b) Reporting – Bridge Banks’ Perspective. In the event that a QFC reporting counterparty was SVB or Signature Bank (which would be the case if their counterparty was a non-financial entity or a financial end-user), this regulatory obligation will transfer to the bridge banks along with the QFCs. Therefore, it would remain SVB Bridge’s and Signature Bridge’s obligation to make the required reports under Part 45 of CFTC regulations (and Part 43 if applicable). According to FDIC’s March 14, 2023 financial institutions letter, Tax Identification Numbers, accounts details and pre-failure identification should remain in effect; presumably, legal entity identifiers (“LEIs”) used for swaps reporting should also remain active.

c) Clearing Issues. In addition to reviewing and assessing each transaction, it is necessary to assess the status of the successor entity – the bridge bank. All clearing determinations will need to be made for the successor bridge entity, although, most likely, the outcome will be the same. Same considerations would apply for third-party entities that will be clearing these swaps.

d) Uncleared Margin Issues. Similarly to clearing, all decisions relating to uncleared swaps also will need to be made with respect to initial and variation margin.   

4) Are there swap dealer unique requirements?

a) External Business Conduct Standards. Registered swap dealers must follow Part 23 of the CFTC regulations. All of these rules remain applicable, including reporting, disclosure, documentation, know your customer, suitability, etc. For example, if an old trade with SVB was terminated, and a new trade with SVB Bridge was negotiated as a separate trade, then the swap dealer will need to provide mid-market marks (and then daily marks) under CFTC regulation 23.431 to SVB Bridge.

b) Receivership. Note that the transfer to a new entity (e.g., a bridge bank by the FDIC) does not qualify as an execution of a new transaction, and therefore it is not necessary to provide mid-market marks to the bridge bank for transferred trades.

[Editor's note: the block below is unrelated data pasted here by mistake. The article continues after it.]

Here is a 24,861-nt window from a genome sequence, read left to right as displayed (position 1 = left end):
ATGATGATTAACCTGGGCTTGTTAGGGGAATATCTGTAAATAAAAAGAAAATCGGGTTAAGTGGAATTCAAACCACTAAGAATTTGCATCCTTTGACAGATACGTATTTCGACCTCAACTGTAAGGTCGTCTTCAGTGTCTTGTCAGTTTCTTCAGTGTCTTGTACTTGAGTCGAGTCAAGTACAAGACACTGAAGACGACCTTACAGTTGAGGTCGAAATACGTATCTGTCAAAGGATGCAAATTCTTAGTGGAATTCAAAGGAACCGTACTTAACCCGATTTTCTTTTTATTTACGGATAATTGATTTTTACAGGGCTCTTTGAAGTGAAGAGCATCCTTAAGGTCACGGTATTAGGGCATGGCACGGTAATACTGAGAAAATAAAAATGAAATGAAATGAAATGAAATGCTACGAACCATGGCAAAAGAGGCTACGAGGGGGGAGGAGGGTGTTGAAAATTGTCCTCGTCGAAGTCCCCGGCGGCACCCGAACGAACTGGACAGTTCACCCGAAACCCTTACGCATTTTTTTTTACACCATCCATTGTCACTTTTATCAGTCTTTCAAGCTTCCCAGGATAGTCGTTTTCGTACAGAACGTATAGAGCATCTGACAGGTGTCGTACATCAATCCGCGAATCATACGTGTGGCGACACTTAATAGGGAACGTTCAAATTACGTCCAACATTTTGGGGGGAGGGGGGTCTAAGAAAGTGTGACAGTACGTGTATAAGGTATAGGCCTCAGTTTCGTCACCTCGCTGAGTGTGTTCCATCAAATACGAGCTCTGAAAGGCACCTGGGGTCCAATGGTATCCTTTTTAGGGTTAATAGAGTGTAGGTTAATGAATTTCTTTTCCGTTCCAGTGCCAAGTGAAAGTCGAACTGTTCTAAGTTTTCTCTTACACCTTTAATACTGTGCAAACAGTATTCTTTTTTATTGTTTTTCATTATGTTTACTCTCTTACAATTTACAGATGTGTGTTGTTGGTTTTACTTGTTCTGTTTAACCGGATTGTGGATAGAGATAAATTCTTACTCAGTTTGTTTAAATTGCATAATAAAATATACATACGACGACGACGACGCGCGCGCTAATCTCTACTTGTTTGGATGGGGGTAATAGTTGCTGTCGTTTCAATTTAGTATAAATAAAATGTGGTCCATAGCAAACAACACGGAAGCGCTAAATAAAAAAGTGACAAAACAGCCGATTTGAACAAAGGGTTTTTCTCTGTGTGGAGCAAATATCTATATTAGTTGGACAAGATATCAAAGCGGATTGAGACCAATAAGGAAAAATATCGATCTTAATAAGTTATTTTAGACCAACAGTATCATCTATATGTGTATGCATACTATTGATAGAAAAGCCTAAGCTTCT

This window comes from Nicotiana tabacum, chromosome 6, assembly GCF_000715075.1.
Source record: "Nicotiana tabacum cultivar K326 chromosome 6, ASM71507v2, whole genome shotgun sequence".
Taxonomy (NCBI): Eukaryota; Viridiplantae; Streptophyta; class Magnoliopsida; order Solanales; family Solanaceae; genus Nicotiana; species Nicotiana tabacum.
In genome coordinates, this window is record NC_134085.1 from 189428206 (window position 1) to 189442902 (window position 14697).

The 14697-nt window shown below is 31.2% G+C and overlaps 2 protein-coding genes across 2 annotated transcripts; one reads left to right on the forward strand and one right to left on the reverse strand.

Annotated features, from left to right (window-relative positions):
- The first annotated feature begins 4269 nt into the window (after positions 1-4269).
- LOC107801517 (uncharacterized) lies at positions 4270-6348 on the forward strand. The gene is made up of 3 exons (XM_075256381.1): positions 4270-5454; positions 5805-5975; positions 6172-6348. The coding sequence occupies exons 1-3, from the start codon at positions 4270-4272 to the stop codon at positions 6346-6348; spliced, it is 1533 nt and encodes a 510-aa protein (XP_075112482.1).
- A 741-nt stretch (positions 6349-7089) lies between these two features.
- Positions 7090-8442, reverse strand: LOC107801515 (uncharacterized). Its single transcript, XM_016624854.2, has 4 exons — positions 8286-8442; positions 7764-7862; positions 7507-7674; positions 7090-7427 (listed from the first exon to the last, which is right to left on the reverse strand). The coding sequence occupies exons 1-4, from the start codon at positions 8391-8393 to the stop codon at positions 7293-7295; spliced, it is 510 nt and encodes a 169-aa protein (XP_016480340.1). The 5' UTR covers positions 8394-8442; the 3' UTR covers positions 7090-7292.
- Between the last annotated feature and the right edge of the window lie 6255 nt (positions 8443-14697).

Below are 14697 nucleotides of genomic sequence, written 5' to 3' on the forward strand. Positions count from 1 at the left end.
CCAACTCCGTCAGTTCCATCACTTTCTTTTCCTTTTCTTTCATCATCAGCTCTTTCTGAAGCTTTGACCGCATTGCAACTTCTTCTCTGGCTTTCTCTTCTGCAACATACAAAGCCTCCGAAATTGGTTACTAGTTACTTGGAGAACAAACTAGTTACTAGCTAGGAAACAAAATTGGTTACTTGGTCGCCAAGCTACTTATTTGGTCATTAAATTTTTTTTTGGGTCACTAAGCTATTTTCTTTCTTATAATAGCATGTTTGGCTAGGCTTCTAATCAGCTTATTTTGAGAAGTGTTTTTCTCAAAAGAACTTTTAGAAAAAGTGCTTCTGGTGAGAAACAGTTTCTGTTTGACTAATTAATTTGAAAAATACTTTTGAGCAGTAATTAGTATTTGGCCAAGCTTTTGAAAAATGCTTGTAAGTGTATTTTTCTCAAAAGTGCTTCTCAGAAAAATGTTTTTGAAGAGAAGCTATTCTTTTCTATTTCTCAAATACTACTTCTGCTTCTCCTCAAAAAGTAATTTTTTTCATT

5) What other considerations should we keep in mind?

a) Compliance Policy. First and foremost, you need to act reasonably, in good faith and consistently with your compliance policies and procedures as well as the documentation executed with SVB and Signature Bank that is now transferred to the bridge bank.

b) ISDA Documentation. There are numerous documentation-related matters that ultimately will need to be worked through, including the review of ISDA’s 2018 Resolution Stay Protocol’s applicability, or a review of the transfer or downgrade provisions. Note that because of the stay of termination and the transfer of QFCs to the bridge banks that are not in receivership, there are currently no actionable events of default or termination rights unless there is another separate default (or a default arises in the future).

c) Looking Forward. During the time of market instability, companies trading CFTC-jurisdictional contracts are well advised to take the following steps:

    • clearly identify all CFTC-jurisdictional (and other) transactions with your counterparties (e.g., are these commodity products or securities products);
    • clearly identify and assess from the regulatory perspective the types of transactions you have (e.g., whether these are spots, forwards, futures, options on futures, cleared or uncleared swaps, OTC options, FXF and FXS, NDFs, etc.);
    • clearly identify all regulatory obligations related to these transactions (e.g., who is required to conduct the reporting, documentation, monitor position limits, post and collect margin, facilitate the clearing of these transactions, maintain the collateral, etc.);
    • verify your counterparty’s regulatory status (e.g., if they are a registered or a de minimis swap dealer, a CTA, FCM, IB or any other regulated entity such as a broker dealer regulated by the SEC);
    • assess the impact of any potential regulatory or enforcement action on your counterparty (e.g., by the SEC or U.S. Department of Justice); and
    • assess the efficacy of your internal disaster recovery and business continuity programs, and create a detailed plan of action in the event your counterparty fails or you have reasonable grounds for insecurity.
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Special Alert: SVB, Signature Bank and the CFTC
March 15, 2023